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Mass size distribution of major monosaccharide anhydrides and mass contribution of biomass burning

Blumberger, Zoltán Imre, Vasanits-Zsigrai, Anikó, Farkas, Gergő, Salma, Imre
Atmospheric research 2019 v.220 pp. 1-9
aerosols, anhydrides, biomass, burning, combustion, droplets, emissions, gas chromatography-mass spectrometry, hardwood, lignite, particulates, softwood, temperature, winter, Hungary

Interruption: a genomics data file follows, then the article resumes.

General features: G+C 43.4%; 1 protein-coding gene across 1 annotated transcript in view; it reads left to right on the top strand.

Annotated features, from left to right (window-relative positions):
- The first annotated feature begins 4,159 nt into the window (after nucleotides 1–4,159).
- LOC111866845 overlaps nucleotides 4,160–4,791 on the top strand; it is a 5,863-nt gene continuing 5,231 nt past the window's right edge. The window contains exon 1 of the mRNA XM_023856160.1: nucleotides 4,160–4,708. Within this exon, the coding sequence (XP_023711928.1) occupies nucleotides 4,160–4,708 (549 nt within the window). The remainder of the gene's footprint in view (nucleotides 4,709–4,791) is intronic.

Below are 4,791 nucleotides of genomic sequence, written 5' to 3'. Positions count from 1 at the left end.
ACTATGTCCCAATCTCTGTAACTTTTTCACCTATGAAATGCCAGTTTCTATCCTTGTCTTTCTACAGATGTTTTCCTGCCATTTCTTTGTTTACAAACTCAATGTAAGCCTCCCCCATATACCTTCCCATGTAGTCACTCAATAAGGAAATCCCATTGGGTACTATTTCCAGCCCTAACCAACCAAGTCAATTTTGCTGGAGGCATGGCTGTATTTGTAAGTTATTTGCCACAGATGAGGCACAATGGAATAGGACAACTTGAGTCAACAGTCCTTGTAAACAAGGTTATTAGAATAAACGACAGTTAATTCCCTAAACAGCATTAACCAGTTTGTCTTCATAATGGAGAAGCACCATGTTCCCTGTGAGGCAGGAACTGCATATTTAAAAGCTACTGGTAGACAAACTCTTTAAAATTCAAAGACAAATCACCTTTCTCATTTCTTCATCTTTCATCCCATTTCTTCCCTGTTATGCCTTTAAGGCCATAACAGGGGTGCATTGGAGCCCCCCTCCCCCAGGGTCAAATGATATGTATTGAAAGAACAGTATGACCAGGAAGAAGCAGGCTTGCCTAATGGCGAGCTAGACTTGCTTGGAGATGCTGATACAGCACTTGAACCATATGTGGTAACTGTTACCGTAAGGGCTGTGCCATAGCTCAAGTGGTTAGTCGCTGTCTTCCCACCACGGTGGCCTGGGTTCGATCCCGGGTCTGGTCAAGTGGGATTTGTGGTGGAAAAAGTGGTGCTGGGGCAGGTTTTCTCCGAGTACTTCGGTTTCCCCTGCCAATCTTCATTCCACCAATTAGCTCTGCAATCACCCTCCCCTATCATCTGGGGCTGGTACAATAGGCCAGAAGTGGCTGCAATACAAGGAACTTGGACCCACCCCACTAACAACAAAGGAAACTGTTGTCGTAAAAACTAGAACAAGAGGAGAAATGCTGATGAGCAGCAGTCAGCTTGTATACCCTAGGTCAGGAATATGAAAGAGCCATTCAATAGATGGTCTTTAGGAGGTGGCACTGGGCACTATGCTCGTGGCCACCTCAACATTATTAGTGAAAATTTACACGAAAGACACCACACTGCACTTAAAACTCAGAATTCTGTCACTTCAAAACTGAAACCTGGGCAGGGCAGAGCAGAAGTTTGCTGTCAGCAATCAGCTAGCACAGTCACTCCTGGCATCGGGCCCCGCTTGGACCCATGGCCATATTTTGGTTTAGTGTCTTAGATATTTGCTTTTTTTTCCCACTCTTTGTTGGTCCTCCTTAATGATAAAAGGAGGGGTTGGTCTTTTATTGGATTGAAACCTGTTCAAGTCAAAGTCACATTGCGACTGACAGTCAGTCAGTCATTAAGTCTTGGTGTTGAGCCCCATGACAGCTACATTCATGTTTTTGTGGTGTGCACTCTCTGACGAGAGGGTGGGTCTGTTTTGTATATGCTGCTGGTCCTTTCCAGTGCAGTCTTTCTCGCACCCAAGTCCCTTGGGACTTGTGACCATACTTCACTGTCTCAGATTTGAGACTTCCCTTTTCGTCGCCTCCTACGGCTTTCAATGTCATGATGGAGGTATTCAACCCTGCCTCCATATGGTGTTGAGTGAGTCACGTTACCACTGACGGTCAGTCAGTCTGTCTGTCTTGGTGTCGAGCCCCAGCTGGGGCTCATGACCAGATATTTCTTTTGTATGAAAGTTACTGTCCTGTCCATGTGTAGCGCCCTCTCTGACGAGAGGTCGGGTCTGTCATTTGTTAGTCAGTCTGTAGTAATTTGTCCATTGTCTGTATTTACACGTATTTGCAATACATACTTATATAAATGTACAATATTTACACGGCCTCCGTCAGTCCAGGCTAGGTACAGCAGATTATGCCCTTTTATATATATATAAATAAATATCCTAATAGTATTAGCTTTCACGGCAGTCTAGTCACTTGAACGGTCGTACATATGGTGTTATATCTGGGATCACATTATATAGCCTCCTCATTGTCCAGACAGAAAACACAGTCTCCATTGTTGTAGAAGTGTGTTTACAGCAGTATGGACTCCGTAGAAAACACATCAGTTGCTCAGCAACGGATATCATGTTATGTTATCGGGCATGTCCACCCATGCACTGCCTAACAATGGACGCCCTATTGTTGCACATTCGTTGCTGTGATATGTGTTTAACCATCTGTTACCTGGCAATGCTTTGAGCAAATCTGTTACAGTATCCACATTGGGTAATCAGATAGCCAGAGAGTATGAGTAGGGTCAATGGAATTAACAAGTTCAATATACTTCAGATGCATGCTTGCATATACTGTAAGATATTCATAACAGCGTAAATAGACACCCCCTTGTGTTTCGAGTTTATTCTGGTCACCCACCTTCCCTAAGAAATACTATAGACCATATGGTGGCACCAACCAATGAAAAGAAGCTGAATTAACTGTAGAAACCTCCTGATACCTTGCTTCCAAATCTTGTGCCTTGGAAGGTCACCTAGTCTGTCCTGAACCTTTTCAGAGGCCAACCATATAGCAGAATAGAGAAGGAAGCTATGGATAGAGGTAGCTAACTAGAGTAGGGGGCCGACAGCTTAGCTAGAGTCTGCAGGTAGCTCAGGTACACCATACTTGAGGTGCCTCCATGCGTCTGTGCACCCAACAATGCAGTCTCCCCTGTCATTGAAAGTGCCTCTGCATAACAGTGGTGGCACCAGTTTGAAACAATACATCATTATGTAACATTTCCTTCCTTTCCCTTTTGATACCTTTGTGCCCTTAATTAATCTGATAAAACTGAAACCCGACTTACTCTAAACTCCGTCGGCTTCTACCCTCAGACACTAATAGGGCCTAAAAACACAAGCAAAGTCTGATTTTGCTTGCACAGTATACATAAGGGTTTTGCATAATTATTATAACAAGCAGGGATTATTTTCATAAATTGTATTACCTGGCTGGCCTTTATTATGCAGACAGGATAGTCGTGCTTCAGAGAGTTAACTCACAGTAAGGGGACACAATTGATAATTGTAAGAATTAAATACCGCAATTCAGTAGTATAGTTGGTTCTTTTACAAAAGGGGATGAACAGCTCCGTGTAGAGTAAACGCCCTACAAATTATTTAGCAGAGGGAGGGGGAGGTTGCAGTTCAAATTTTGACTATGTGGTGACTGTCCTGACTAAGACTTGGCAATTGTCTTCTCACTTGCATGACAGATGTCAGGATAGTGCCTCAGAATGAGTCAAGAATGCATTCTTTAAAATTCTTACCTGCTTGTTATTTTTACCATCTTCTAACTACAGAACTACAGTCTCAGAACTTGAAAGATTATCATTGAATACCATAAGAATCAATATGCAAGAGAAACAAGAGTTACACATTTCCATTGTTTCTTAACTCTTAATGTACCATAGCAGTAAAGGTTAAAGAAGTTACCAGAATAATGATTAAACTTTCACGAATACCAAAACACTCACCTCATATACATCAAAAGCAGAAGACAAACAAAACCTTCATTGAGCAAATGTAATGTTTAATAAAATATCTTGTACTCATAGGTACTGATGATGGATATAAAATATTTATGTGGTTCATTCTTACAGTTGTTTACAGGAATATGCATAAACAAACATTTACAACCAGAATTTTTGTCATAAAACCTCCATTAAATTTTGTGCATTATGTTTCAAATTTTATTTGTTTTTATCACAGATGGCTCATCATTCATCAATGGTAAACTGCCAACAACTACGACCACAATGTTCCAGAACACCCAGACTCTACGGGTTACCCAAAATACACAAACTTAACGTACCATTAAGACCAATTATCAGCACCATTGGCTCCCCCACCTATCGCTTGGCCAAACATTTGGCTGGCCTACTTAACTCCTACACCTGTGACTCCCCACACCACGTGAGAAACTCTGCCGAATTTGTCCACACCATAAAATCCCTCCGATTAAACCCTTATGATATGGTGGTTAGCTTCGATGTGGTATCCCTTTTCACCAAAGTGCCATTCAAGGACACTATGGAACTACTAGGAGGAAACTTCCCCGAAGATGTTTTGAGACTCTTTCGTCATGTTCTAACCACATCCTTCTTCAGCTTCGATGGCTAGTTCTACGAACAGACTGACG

Aerosol samples were collected by a MOUDI cascade impactor in central Budapest in winter 2017, and were analysed by GC–MS and AAS methods for major monosaccharide anhydrides, i.e. levoglucosan (LVG), mannosan (MAN) and galactosan (GAN), and for K, which are important chemical markers for biomass burning (BB) emissions. Their median atmospheric concentrations were 0.36 μg m−3, 37 ng m−3, 10.9 ng m−3 and 0.32 μg m−3, respectively. Detailed mass size distributions were determined in an aerodynamic diameter range of 0.053–9.9 μm for all markers. There were 3 modes identified in the distributions of the monosaccharide anhydrides with typical mass median aerodynamic diameters (MMADs) and relative modal concentrations (RMCs) of 0.42 μm and 90%, 1.62 μm and up to 9%, and 0.11 μm and up to 9%, respectively. The modes were assigned to the condensation and droplet submodes (formed by splitting) of a dominant accumulation mode and to a minor accumulation mode, respectively. The former 2 modes were generated by BB, while the latter mode was explained by another source type with higher burning temperature than BB, which is likely lignite combustion. The size distributions of K also contained 3 modes with mean MMADs and RMCs of 0.40 μm and 78%, 0.16 μm and 12%, and 5.8 μm and 10%, respectively. The former 2 modes were assigned to a major and a minor accumulation mode similarly to the monosaccharide anhydrides, while the latter peak is a coarse mode. Levoglucosan was further utilised to estimate the PM10 mass originating from BB, which yielded a mean relative contribution of 18%. This implies that BB represents a considerable or substantial source for particulate mass in the area. Concentration ratios among the monosaccharide anhydrides suggested that it is the wood burning that is the major form of BB, and that the relative share of softwood burnt to hardwood is around 46%.